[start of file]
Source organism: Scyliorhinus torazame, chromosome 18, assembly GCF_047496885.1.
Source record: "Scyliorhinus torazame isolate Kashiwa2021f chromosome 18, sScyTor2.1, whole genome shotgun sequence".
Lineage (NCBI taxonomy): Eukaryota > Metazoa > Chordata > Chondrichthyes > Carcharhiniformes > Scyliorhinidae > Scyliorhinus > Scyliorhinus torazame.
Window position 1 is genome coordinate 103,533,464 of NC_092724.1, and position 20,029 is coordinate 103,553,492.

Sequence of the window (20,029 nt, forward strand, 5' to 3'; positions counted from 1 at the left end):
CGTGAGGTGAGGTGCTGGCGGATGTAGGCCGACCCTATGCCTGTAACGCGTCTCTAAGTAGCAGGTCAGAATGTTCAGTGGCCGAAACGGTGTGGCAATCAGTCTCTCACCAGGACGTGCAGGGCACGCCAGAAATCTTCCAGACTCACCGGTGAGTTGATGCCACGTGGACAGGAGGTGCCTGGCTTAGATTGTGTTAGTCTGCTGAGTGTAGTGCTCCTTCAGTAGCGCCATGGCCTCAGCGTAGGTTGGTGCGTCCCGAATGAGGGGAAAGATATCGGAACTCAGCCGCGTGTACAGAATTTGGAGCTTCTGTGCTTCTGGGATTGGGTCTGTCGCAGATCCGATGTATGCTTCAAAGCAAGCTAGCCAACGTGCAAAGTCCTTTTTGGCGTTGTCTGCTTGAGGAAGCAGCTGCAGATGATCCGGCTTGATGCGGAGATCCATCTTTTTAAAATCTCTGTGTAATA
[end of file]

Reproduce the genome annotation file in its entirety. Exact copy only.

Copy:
Source organism: Scyliorhinus torazame, chromosome 18, assembly GCF_047496885.1.
Source record: "Scyliorhinus torazame isolate Kashiwa2021f chromosome 18, sScyTor2.1, whole genome shotgun sequence".
Lineage (NCBI taxonomy): Eukaryota > Metazoa > Chordata > Chondrichthyes > Carcharhiniformes > Scyliorhinidae > Scyliorhinus > Scyliorhinus torazame.
Window position 1 is genome coordinate 103,533,464 of NC_092724.1, and position 20,029 is coordinate 103,553,492.

Sequence of the window (20,029 nt, forward strand, 5' to 3'; positions counted from 1 at the left end):
CGTGAGGTGAGGTGCTGGCGGATGTAGGCCGACCCTATGCCTGTAACGCGTCTCTAAGTAGCAGGTCAGAATGTTCAGTGGCCGAAACGGTGTGGCAATCAGTCTCTCACCAGGACGTGCAGGGCACGCCAGAAATCTTCCAGACTCACCGGTGAGTTGATGCCACGTGGACAGGAGGTGCCTGGCTTAGATTGTGTTAGTCTGCTGAGTGTAGTGCTCCTTCAGTAGCGCCATGGCCTCAGCGTAGGTTGGTGCGTCCCGAATGAGGGGAAAGATATCGGAACTCAGCCGCGTGTACAGAATTTGGAGCTTCTGTGCTTCTGGGATTGGGTCTGTCGCAGATCCGATGTATGCTTCAAAGCAAGCTAGCCAACGTGCAAAGTCCTTTTTGGCGTTGTCTGCTTGAGGAAGCAGCTGCAGATGATCCGGCTTGATGCGGAGATCCATCTTTTTAAAATCTCTGTGTAATA